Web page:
Today start with another cool morning that slowly warmed and became very humid as we continued to bike. We rolled up and down hills towards Pocono Pines, before we turned off onto even more remote back roads (to avoid the climb into Mount Pocono). This road was rather uneventful, but slow due to its windy, hilly nature. Unexpectedly we spotted a sign for a 13% grade descent that would last four miles.
This was the steepest marked grade we have encountered so far on the trip, and we could not believe that we were seeing this here in the Poconos instead of the Rockies. We bombed down the side of the mountain down to Tannersville, topping 42 mph, new highs for us on the trip. As we descended, the drivers became more aggressive as more New York and New Jersey license plates appeared on the road.
Reaching Tannersville, we were in a busy commercial area that was in great contrast to the small mountain towns we had been biking through. This whole area is catered to the needs of tourists, and appears to be quite popular. We stopped in at a local diner and are breakfast in our spandex, while many other customers were stopping in for their pre- or post-church Sunday brunches. We spoke to a number of our diners who were shocked to here that we had come all the way from San Francisco, and wished us well on the final days of our trip. Somewhere in Ohio, those who asked about our trip began being impressed by the distance we had covered instead of always exclaiming: "Yous a long ways from home". In Pennsylvania, everyone we talked to definitely was impressed with how far we traveled, but are still a bit doubtful that we plan to get home tomorrow.
We set off from monstrous breakfasts to head down to the Delaware Water Gap. This area surrounding the Delaware River along the Pennsylvania/New Jersey borders is a National Recreation Area. For 20 miles, commercial trucks and businesses are disallowed on Highway 209, leading to a very nice ride. The area is very flat compared to the Poconos, with only some rolling hills that help us to keep us our momentum. The temperature was hot though, and with the high humidity leading to lots of sweating, we had to make sure to have enough water for the 20 mile stretch with no options for water refilling. We did not get to see as much of the Delaware River as we had expected, but the break from the mountains was well received.
Emerging from the Gap in Milford, PA, we decided to push on another five miles towards Matamoras to grab a Subway lunch. We cooled off in Subway and grabbed the last few things we would need for our trip from the attached Walmart. Off we headed through Matamoras and into Port Jervis, NY. Unfortunately, the state of New York denied us a "Welcome to New York" sign, so our collection will be one short (I hope Connecticut also does not disappoint us). We were now following Highway 6 as it mirrored I-84 (too bad we cannot just ride this back to Farmington). Leaving Port Jervis, we had to climb our final mountain of the day, but the grade was easy and after 20 minutes of low gear grinding, we reached the top.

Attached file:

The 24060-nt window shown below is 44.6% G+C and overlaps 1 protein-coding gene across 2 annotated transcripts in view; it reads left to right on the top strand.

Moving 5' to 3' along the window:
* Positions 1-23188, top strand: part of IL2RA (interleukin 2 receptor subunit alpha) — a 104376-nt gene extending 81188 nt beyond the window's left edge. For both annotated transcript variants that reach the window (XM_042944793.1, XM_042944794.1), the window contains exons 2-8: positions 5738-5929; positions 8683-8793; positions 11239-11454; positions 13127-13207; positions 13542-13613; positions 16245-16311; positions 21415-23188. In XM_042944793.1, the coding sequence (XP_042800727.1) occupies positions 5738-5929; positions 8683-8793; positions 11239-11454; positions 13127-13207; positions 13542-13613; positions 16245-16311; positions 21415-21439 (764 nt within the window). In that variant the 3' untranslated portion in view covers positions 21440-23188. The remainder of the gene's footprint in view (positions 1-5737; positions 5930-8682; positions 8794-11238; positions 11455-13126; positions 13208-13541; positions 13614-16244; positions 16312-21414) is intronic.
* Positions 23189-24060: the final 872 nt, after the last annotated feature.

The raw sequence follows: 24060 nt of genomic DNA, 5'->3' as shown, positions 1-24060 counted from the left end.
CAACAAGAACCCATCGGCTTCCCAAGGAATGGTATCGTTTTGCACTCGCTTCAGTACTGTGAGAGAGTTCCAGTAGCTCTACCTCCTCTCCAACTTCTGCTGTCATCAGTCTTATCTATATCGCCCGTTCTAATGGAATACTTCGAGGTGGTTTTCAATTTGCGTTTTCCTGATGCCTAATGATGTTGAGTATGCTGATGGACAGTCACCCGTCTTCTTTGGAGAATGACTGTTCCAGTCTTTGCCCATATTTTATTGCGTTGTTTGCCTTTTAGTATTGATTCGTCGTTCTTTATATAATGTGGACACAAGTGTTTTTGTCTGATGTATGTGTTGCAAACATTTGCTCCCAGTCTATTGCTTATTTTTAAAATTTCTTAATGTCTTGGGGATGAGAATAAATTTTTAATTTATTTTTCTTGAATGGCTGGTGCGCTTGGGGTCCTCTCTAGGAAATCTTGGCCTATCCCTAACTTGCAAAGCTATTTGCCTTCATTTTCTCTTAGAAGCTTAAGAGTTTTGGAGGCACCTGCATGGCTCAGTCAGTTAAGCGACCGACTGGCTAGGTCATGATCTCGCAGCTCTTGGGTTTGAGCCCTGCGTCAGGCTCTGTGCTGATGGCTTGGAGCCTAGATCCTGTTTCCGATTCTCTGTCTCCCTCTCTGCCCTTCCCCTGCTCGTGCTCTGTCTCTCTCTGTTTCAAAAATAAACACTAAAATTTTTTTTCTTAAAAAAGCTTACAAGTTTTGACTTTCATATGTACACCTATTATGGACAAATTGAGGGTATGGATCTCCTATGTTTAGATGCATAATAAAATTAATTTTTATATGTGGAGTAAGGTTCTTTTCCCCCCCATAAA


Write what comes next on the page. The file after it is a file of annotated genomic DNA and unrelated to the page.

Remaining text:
The hills continued to roll as we headed towards our dinner in Goshen, NY. I had pancakes #4, 5 and 6 for the day, while Jonathan replenished his electrolytes (mainly sodium) with some Chinese food. After dinner we were left with a 19 mile ride to the western bank of the Hudson River. Per usual, we continued to roll over hills well after the sun set. Also keeping with our usual pattern, we found ice cream a few miles before our motel and stopped to enjoy some soft-serve before cruising into our lodging. Tonight's neighbors seemed to be really enjoying themselves as they starred off at nothing and yelled nonsensically. Luckily we were unable to hear them from inside our room.
Today's ride left us with about 93 miles tomorrow to the Health Center, a distance that we are confident that we can cover.
Photos by Jonathan Kobles
About Lea's Foundation
In 1998, Lea Michele Economos, a young woman who died of leukemia at the age of 28, made a dying wish to her parents that others would not face the hardships she encountered by finding a cure for this disease. Her family started this charity to carry on that wish. Today, Lea’s Foundation takes an active role in finding a cure for leukemia, lymphoma, Hodgkin’s lymphoma and myeloma and to better the lives of people living with these diseases. At the UCONN Health Center, the Lea’s Foundation Center for Hematologic Disorders sponsors research in this field. A new program covers the cost of bone-marrow testing to help recruit life-saving transplants for patients. Also, annual scholarships are given to children with leukemia who are planning to attend nursery school. For more information on other projects carried out by Lea’s Foundation, please visit their website at www.LeasFoundation.org.